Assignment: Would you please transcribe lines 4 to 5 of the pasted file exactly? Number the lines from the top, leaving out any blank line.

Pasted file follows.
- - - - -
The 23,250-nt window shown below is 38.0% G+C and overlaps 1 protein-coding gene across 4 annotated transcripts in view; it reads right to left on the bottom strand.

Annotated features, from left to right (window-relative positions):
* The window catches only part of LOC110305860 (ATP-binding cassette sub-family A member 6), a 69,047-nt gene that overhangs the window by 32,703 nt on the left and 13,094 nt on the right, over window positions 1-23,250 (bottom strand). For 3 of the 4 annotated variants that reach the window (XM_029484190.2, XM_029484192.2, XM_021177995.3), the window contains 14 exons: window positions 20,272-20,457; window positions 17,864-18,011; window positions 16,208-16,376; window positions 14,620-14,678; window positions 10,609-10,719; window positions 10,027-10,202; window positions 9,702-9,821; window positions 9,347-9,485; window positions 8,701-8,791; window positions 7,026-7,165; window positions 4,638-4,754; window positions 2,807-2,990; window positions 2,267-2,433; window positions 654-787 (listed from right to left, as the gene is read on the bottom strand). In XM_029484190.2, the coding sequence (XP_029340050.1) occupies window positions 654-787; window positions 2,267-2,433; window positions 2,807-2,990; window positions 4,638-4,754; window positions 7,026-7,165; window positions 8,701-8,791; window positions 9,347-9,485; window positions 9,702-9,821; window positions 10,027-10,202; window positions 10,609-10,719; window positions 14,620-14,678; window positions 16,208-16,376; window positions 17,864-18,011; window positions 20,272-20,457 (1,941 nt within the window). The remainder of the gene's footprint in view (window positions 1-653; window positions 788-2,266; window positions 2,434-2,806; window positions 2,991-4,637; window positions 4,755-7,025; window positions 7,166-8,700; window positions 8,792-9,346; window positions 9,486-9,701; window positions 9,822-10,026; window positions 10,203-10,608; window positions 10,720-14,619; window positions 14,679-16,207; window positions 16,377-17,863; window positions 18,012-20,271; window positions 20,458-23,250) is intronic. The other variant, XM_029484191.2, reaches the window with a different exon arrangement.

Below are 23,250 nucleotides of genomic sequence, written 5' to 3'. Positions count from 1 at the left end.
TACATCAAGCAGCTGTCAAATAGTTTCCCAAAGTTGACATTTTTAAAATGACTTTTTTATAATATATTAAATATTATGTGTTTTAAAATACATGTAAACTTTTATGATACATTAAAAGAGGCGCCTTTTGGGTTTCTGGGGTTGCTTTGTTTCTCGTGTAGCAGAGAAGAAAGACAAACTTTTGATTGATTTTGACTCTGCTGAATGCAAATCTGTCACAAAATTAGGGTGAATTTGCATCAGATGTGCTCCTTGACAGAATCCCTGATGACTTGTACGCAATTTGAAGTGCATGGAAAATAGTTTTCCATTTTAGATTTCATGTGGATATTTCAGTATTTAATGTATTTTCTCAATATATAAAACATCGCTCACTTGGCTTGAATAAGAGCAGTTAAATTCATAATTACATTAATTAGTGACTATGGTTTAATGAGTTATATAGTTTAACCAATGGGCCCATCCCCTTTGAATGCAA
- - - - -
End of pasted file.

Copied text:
Below are 23,250 nucleotides of genomic sequence, written 5' to 3'. Positions count from 1 at the left end.
TACATCAAGCAGCTGTCAAATAGTTTCCCAAAGTTGACATTTTTAAAATGACTTTTTTATAATATATTAAATATTATGTGTTTTAAAATACATGTAAACTTTTATGATACATTAAAAGAGGCGCCTTTTGGGTTTCTGGGGTTGCTTTGTTTCTCGTGTAGCAGAGAAGAAAGACAAACTTTTGATTGATTTTGACTCTGCTGAATGCAAATCTGTCACAAAATTAGGGTGAATTTGCATCAGATGTGCTCCTTGACAGAATCCCTGATGACTTGTACGCAATTTGAAGTGCATGGAAAATAGTTTTCCATTTTAGATTTCATGTGGATATTTCAGTATTTAATGTATTTTCTCAATATATAAAACATCGCTCACTTGGCTTGAATAAGAGCAGTTAAATTCATAATTACATTAATTAGTGACTATGGTTTAATGAGTTATATAGTTTAACCAATGGGCCCATCCCCTTTGAATGCAA